In situ is a fairly daunting and complicated Latin term that is not commonly seen in colloquial use. It is usually taken to mean ‘in its original place.’ It is used in many different fields, such as archaeology, economics and literature.
The literal translation of in situ from Latin to English is ‘in place’ (although some will argue it means ‘in position.’) It can be used as both an adjective and an adverb. Its first recorded use was said to be around 1740.
Despite accepted use in numerous professions, the term in situ has not yet found its way into informal use. This is not to say it would be incorrect, nor is it strictly unacceptable, should it be used in the right sentence or context; just that it isn’t ever really seen.
In situ is used in different situations and contexts for a variety of different professions, but always translates to the same meaning of ‘in place/position.’ Examples of use in a sentence include:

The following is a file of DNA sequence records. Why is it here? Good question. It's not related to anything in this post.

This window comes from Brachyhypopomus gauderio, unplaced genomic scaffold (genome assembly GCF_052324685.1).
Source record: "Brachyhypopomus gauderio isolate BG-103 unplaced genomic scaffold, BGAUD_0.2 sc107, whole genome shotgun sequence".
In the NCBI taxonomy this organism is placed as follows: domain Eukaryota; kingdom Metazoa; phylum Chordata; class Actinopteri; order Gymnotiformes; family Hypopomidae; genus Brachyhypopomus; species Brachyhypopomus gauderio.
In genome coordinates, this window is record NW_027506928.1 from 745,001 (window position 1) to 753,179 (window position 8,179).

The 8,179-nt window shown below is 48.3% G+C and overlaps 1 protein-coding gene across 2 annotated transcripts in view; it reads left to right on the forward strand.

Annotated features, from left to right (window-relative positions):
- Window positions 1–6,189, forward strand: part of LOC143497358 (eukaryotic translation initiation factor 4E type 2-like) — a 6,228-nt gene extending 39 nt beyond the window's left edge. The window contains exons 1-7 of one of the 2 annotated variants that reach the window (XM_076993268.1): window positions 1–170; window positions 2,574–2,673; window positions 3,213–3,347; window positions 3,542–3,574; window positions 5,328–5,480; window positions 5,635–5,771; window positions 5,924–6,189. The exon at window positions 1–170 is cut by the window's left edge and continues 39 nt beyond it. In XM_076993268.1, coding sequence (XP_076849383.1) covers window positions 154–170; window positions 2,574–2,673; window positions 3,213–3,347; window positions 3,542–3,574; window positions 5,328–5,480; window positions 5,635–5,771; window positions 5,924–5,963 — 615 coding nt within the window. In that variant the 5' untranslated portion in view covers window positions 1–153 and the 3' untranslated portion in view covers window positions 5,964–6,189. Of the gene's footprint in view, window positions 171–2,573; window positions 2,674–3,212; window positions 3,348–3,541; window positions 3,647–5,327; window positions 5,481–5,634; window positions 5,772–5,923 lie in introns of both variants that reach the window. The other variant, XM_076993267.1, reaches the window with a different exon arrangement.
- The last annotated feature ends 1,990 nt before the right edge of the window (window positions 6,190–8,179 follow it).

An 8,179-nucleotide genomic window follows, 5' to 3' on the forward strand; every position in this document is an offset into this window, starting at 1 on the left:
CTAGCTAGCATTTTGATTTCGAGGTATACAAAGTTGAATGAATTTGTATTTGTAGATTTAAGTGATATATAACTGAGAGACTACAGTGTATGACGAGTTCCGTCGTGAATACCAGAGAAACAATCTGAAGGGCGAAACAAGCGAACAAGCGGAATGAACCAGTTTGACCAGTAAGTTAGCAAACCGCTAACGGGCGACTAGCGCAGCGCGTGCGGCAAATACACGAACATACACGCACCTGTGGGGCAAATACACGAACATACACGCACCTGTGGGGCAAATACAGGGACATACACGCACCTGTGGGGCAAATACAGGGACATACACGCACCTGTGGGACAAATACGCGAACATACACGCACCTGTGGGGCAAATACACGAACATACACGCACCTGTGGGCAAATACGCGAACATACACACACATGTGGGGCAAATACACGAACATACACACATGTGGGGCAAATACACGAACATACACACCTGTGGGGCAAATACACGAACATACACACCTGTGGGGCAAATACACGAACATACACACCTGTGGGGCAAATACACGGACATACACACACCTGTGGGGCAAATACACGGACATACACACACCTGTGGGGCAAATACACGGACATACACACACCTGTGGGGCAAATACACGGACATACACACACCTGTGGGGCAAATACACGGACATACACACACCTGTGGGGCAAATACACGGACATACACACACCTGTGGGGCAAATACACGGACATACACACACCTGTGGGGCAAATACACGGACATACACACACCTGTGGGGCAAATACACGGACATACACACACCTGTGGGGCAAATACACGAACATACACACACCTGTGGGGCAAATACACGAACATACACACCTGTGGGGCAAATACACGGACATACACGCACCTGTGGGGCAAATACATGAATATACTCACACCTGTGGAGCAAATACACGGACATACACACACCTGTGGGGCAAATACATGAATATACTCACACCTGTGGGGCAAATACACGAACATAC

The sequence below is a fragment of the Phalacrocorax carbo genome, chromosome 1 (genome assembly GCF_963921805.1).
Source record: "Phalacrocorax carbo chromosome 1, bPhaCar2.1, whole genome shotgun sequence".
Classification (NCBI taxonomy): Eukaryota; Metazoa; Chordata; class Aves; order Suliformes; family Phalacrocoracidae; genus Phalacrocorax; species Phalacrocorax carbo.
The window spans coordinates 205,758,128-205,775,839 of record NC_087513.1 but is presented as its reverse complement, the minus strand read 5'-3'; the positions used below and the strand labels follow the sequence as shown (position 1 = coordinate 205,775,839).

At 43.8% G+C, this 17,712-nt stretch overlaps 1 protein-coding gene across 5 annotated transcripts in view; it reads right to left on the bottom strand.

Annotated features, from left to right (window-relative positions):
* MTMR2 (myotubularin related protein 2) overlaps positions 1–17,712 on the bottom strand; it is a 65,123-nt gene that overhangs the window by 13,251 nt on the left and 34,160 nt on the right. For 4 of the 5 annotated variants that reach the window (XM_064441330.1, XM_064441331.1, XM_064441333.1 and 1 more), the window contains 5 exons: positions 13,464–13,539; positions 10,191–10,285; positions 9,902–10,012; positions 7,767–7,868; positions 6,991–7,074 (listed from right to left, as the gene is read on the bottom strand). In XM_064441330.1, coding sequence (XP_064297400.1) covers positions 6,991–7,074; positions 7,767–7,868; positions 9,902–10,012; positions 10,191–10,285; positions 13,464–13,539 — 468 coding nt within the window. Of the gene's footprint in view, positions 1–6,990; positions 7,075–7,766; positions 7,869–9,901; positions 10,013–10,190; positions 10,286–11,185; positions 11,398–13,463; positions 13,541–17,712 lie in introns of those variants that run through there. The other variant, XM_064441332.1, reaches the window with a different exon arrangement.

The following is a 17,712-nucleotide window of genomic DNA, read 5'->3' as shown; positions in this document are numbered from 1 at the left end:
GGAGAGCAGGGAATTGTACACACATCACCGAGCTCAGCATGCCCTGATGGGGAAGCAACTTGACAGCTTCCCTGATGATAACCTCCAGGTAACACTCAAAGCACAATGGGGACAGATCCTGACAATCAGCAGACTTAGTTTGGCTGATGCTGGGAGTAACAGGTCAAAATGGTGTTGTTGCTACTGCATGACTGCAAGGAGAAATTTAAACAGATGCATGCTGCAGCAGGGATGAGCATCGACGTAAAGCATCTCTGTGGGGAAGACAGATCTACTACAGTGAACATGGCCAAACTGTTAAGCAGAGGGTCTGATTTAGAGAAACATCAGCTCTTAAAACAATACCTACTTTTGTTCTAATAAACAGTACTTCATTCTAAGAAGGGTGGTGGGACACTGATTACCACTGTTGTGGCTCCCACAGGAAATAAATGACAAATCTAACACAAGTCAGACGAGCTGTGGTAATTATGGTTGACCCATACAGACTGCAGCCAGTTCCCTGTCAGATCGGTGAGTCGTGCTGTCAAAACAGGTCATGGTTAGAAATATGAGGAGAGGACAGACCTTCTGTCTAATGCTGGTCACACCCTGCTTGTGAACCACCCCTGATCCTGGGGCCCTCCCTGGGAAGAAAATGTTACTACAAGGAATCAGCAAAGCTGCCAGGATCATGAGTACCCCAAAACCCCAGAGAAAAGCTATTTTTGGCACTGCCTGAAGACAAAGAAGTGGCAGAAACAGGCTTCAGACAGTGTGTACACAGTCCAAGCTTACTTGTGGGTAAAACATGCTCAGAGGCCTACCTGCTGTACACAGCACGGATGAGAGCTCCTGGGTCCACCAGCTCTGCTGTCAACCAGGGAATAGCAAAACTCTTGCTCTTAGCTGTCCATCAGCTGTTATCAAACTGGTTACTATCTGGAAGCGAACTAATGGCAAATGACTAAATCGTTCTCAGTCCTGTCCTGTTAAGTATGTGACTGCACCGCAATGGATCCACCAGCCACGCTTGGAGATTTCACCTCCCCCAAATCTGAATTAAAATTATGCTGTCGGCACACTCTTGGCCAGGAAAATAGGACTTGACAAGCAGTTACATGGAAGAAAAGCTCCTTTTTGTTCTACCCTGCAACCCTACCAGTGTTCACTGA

‘The fossil was found in situ.’
(Archaeology: The term used here means that what was uncovered was found in the original position that it was made or deposited.)
‘Bob undertook his testing in situ.’
(Psychology: Meaning that the subject of an experiment was located outside of a laboratory or usual work setting at the time, i.e. at the workplace.)